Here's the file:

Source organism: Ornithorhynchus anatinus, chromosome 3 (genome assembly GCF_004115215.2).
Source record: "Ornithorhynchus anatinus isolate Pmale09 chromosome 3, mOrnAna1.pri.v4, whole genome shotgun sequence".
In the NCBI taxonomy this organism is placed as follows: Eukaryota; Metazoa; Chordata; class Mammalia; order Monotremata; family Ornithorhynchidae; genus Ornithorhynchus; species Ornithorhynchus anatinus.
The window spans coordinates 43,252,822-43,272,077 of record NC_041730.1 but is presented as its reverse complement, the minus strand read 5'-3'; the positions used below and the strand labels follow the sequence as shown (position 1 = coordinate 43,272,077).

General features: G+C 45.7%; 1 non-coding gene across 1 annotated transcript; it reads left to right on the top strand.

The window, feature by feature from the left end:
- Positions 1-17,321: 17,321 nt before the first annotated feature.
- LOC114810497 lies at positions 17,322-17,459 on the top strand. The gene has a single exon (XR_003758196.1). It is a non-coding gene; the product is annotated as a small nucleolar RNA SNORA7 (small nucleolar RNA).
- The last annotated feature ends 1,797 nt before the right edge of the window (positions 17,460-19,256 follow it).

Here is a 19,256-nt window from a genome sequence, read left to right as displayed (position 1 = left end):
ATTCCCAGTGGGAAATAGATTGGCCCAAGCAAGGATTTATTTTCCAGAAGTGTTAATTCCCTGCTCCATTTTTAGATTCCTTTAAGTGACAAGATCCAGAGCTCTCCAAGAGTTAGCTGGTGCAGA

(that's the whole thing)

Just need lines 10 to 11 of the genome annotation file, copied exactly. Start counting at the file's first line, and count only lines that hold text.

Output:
Here is a 19,256-nt window from a genome sequence, read left to right as displayed (position 1 = left end):
ATTCCCAGTGGGAAATAGATTGGCCCAAGCAAGGATTTATTTTCCAGAAGTGTTAATTCCCTGCTCCATTTTTAGATTCCTTTAAGTGACAAGATCCAGAGCTCTCCAAGAGTTAGCTGGTGCAGA